Changing Gallery

Coming Soon!

The Story Continues - Pueblo Grande at 90

​Opens October 17, 2019


Currently on Display:

Fragments: Broken Bowls Tell More Tales

Pottery fragments Hear the untold stories of pottery sherds and discover what these pieces of the past can reveal. Find out how archaeologists rediscover history from pieces of pottery in Fragments: Broken Bowls Tell More Tales, a new exhibit  at Pueblo Grande Museum.   

Visitors typically see the most unique and complete pottery vessels of a museums’ collection on display. They seldom see, or know about, the thousands of broken pottery fragments called ‘sherds’ that are preserved in storage. Sherds can be used by researchers to uncover a variety of details, such as how the pottery was made, used, and where it was produced. These details aren’t always obvious during examinations of gorgeous whole pottery vessels.

Using local and traded examples, Fragments invites visitors to see how sherds help archaeologists piece together new ideas about the ancestral O'Odham, more commonly known as the Hohokam.  This exhibition will feature sherds that connect the Hohokam with their neighbors across the Southwest and northern Mexico during the time of the European Renaissance.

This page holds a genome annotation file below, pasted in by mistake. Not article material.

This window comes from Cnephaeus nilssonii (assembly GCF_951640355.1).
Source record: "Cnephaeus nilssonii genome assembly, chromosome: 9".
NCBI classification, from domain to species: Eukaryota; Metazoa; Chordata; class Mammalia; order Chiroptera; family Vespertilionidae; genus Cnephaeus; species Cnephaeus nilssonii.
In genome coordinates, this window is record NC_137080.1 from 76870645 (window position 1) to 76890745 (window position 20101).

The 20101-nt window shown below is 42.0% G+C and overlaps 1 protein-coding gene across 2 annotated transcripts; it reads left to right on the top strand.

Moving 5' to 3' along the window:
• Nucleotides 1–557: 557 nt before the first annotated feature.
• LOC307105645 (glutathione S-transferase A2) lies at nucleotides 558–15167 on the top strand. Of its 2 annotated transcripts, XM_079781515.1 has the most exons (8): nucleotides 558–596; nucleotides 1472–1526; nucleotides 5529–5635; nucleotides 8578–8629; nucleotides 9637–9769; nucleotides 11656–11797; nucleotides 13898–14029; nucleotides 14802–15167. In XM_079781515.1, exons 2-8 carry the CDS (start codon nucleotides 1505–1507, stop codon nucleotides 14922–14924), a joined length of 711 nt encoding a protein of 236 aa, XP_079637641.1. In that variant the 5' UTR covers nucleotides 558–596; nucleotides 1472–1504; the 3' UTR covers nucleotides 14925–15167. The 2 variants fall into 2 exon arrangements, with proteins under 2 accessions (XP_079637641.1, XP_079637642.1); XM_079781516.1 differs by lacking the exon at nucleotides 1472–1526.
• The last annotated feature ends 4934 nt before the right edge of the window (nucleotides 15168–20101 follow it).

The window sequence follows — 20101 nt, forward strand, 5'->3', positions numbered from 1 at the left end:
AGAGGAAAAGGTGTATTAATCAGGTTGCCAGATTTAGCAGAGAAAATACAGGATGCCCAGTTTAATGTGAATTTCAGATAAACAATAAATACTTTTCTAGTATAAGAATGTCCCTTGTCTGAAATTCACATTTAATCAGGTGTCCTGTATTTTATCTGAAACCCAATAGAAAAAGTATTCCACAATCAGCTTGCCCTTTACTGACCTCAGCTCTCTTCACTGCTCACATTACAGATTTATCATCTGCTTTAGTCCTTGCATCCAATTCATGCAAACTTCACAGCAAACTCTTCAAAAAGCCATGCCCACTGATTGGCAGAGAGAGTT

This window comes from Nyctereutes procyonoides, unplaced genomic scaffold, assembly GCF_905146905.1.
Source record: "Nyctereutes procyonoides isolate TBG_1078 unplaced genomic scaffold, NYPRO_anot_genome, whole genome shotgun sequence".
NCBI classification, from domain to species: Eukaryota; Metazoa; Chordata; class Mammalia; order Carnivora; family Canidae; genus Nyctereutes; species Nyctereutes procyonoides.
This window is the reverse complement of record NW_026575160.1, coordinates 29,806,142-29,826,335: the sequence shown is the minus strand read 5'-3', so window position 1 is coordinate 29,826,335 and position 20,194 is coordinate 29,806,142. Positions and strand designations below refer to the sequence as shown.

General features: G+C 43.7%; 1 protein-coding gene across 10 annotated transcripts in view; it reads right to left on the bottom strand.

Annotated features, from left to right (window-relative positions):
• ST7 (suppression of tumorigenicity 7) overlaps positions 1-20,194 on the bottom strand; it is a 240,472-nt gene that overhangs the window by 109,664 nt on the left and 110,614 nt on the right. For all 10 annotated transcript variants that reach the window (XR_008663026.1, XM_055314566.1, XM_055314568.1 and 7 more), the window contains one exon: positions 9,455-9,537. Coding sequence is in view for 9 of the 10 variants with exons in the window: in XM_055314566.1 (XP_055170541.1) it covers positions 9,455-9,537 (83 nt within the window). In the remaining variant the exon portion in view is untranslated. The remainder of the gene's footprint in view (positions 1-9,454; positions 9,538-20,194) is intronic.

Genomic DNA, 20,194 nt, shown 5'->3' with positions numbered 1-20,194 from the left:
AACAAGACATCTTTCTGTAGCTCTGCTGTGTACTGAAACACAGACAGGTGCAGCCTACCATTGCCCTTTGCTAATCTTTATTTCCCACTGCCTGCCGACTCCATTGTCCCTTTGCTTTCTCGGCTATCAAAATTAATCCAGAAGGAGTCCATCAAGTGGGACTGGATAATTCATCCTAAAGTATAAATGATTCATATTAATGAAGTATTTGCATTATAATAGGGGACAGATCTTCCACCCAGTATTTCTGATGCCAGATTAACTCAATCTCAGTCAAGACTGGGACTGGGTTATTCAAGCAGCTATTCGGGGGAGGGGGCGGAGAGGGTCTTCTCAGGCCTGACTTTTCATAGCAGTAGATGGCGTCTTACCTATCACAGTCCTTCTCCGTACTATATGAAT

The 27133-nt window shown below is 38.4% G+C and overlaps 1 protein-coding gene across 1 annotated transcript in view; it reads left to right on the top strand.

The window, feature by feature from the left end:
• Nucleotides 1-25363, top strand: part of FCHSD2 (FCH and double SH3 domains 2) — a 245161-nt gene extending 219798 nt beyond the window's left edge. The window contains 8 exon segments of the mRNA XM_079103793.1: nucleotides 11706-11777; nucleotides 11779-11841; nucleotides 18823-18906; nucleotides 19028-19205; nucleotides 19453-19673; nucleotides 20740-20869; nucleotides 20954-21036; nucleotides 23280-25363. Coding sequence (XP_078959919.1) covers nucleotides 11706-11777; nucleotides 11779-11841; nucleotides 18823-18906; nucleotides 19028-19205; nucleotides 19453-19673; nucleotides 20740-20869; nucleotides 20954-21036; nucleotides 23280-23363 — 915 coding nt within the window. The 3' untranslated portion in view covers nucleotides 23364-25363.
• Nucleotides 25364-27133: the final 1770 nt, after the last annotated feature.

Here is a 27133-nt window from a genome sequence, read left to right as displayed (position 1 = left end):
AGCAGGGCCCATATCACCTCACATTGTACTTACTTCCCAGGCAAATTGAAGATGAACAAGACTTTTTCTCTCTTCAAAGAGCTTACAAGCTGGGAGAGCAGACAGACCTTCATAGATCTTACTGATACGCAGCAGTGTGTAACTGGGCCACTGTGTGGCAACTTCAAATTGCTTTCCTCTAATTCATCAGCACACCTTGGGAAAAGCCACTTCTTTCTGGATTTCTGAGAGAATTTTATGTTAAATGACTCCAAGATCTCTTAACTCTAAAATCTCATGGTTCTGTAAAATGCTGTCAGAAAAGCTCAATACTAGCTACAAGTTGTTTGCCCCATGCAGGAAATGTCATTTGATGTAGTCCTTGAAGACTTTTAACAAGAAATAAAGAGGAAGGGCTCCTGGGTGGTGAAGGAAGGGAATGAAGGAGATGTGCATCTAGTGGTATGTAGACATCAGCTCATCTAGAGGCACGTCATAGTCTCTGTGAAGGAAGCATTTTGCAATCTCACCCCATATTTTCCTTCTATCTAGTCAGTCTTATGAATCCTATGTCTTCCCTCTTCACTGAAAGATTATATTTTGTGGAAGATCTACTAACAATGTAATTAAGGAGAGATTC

Listen to local Native perspectives on archaeology and cultural preservation while experiencing traditional O’odham songs that tell of the mountains surrounding Pueblo Grande and their deep connections to past, present, and future O’odham generations. Visitors will also have the chance to test their own research detective skills. Interactives and 3-D printed replica pottery sherds in the exhibit provide a hands-on opportunity for guests to discover the tales pottery fragments can tell for themselves.

Fragments: Broken Bowls Tell More Tales has been extended to run through August 2019 and is included with regular Museum admission. This exhibit is the result of collaborative efforts between the City of Phoenix, Pueblo Grande Museum, the Salt River Pima-Maricopa Indian Community, Arizona State University’s School of Human Evolution and Social Change, and Stax3D.